Recorded interviews were transcribed verbatim and checked for accuracy by SL. Identifying data were removed from the transcripts prior to analysis, and participants were relabeled by their occupational roles and a number (e.g., Psychiatrist #1). Data were systematically managed, organized, and coded using NVivo 12 software. Data were analyzed using the thematic analysis method (26). SL developed and applied an initial coding framework. A discussion of this preliminary coding among the authors led to the iterative development of the final analytical framework. KS independently performed coding on 10% of transcripts. Fifteen themes and 52 sub-themes were identified, which were structured around the five implementation domains as listed in Table 3.


Table 3. Domains, themes, and sub-themes of implementing MHFA in China.


Domain 1. Intervention Characteristics

Perceived Impacts and Challenges

Participants acknowledged that MHFA meets the enormous needs for mental health interventions in China and has the potential to improve the mental health of the population. Specifically, participants thought that, if successfully implemented, MHFA may have the following impacts: (1) to help to improve levels of mental health literacy among members of the public, which will improve the supportive social environment for people with mental illness; (2) to enhance the capability of health professionals in general hospitals and communities for prevention, detection, and treatment of mental disorders; (3) to support families of patients with mental illness in providing better care; (4) to help members of the public to identify and support individuals with mental health problems in specific settings, such as universities or workplaces.

Several participants worried that MHFA could be difficult to be put into practice in China and doubted that the implementation of MHFA would bring any impacts. The major perceived constraint was the upfront cost of training that would be borne by Instructors and MHFAiders. Another reason was limited understanding of the concept of mental health first aid in China. They also thought that it would be difficult for the program to realize its objectives without sufficient government support, which is currently the case with MHFA.

People attend a training course aiming to help others, and you are trying to charge them personally for this! Who is willing to do such a thing?!… I think this program is unlikely to succeed in practice. (Psychiatrist #2)

Relative Advantages and Disadvantages

Participants thought that, compared to other mental health programs in China, the most prominent advantage of MHFA was that it was systematically designed and could be applied to a wide range of mental health problems and diverse groups of people. Interviewed Instructors and MHFAiders also mentioned that the inclusion of opportunities to practice skills (as well as information provision) was attractive. Another advantage was the standardized training procedure, which was thought to be helpful to guarantee the course quality. Active interactions during the course were also positively appraised by previous Instructors and MHFAiders.

We lack such systematically designed interventions like MHFA, with both knowledge and skill practice included. It can be much more powerful for acquiring knowledge through systematic learning than by sporadic learning. (Psychotherapist #1/MHFA Instructor #4)

However, some of the above advantages were considered by other participants to be disadvantages. For instance, MHFA coverage of a wide range of mental health problems and diverse groups of people, one participant commented that “targeting on all means no target at all” (Psychiatrist #5). Several participants thought that the content included in the MHFA curriculum was too much and too complex for members of the public to master through a 12-h course (the length of a Standard MHFA Course).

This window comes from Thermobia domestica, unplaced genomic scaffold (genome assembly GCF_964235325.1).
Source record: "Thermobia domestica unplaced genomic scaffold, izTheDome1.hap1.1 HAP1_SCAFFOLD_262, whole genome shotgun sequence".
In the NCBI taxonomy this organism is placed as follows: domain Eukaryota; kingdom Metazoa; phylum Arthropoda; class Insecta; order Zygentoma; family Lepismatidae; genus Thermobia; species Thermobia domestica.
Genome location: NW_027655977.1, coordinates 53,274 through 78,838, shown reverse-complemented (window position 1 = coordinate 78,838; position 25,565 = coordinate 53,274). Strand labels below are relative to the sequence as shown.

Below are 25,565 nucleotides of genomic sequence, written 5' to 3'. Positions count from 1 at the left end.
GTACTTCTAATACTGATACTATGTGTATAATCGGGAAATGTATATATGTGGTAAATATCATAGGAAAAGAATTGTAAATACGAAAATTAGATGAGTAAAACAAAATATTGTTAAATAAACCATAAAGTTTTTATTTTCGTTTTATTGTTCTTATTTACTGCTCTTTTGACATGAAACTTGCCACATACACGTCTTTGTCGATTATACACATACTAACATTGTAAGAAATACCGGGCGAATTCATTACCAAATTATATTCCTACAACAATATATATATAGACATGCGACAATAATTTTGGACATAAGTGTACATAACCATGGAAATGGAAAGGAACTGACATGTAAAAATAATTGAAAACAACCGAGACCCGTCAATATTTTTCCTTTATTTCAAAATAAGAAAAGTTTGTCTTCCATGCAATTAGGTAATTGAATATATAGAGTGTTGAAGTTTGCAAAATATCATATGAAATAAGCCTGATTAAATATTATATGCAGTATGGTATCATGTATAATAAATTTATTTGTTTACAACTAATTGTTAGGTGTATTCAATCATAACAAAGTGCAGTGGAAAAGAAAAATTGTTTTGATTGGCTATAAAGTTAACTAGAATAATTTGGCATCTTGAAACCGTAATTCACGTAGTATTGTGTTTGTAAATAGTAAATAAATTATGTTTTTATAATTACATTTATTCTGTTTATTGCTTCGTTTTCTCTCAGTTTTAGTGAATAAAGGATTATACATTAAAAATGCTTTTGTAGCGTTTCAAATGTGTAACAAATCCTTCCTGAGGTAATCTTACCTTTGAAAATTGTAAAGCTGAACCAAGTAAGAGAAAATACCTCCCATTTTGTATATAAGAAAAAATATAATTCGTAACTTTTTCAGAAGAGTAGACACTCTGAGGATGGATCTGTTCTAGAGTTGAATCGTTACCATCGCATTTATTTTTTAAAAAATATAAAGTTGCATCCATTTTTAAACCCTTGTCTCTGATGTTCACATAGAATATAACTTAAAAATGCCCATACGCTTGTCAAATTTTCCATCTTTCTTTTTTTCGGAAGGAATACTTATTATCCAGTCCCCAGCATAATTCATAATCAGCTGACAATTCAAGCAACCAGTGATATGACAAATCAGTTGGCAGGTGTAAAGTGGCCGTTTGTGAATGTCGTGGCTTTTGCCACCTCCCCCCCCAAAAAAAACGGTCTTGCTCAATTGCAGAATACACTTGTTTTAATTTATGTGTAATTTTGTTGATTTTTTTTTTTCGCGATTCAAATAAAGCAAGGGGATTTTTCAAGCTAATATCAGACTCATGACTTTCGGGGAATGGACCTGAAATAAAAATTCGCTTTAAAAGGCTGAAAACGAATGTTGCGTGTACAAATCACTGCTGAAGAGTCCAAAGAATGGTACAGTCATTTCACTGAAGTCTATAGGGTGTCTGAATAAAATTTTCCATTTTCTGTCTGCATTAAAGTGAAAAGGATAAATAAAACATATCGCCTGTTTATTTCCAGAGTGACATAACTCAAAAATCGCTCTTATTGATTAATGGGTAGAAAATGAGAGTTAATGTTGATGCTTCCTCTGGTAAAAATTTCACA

Under a first aid circumstance, people usually depend on their instinctive reactions on the spot, with no time to think at all, so the simpler the better… Are you sure the public can remember so many points when needed? (Mental health researcher #1)

Several Instructors pointed out that the standardized training procedure used in MHFA gives them limited flexibility in course delivery and limits the performance of Instructors, who have different expertise and teaching styles. At least two participants mentioned that “the current MHFA curriculum failed to consider the widespread stigma and discrimination toward mental illness in the Chinese context, but subjectively presumed that the general public is willing to offer help (to people with mental health problems), which may not be the case in reality” (Community mental health worker/MHFA instructor #1). Instructors and MHFAiders consistently pointed to a lack of localized content in the current curriculum.

Domain 2. Characteristics of Individuals

Interviewed Instructors had delivered at least one course in the previous year of the study and the two MHFAiders had just completed their course. Overall, they were satisfied with their participating experience, appraising it as attractive, interesting, and lively. Most Instructors indicated that they were motivated to be an Instructor because they viewed it as helpful for career development. The two MHFAiders participated because they were nominated by their organizations.

Instructors expressed high self-efficacy, though some of them felt that the course schedule was rather tight or that their course delivery could improve. MHFAiders thought the course would facilitate them to offer timely support to employees with mental health problems in their organizations, although they worried that their skills would not be good enough to help others, that they might make mistakes or might forget the material before getting a chance to offer help.

Domain 3. Contextual Adaptation

Course Content

Several participants suggested more flexibility in course content, rather than adhering to the standardized format. For example, they advised dividing the current course into several packages by type of disorder or according to the needs of different groups of potential users (e.g., relapse identification-related content for families of patients with mental illness; early detection-related content for non-mental health professionals; and suicide or self-harm-related content for university students).